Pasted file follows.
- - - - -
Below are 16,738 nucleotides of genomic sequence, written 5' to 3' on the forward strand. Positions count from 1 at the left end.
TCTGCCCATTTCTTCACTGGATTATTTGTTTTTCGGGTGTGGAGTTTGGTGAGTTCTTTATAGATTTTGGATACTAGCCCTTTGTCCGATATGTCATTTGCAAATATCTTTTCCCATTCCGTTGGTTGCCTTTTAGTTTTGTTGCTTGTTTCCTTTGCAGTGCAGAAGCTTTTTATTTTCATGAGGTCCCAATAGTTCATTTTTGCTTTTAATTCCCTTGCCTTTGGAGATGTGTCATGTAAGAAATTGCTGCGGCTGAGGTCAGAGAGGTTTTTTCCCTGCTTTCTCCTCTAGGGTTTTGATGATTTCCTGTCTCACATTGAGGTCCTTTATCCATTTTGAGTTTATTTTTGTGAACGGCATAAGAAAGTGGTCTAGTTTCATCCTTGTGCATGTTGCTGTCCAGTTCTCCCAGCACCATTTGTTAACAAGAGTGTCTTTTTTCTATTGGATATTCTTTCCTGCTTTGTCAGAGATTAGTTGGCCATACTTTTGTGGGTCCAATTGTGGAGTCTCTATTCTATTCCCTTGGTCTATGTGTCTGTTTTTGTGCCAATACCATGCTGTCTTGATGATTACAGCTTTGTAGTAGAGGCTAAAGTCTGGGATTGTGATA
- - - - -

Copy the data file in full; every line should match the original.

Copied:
Below are 16,738 nucleotides of genomic sequence, written 5' to 3' on the forward strand. Positions count from 1 at the left end.
TCTGCCCATTTCTTCACTGGATTATTTGTTTTTCGGGTGTGGAGTTTGGTGAGTTCTTTATAGATTTTGGATACTAGCCCTTTGTCCGATATGTCATTTGCAAATATCTTTTCCCATTCCGTTGGTTGCCTTTTAGTTTTGTTGCTTGTTTCCTTTGCAGTGCAGAAGCTTTTTATTTTCATGAGGTCCCAATAGTTCATTTTTGCTTTTAATTCCCTTGCCTTTGGAGATGTGTCATGTAAGAAATTGCTGCGGCTGAGGTCAGAGAGGTTTTTTCCCTGCTTTCTCCTCTAGGGTTTTGATGATTTCCTGTCTCACATTGAGGTCCTTTATCCATTTTGAGTTTATTTTTGTGAACGGCATAAGAAAGTGGTCTAGTTTCATCCTTGTGCATGTTGCTGTCCAGTTCTCCCAGCACCATTTGTTAACAAGAGTGTCTTTTTTCTATTGGATATTCTTTCCTGCTTTGTCAGAGATTAGTTGGCCATACTTTTGTGGGTCCAATTGTGGAGTCTCTATTCTATTCCCTTGGTCTATGTGTCTGTTTTTGTGCCAATACCATGCTGTCTTGATGATTACAGCTTTGTAGTAGAGGCTAAAGTCTGGGATTGTGATA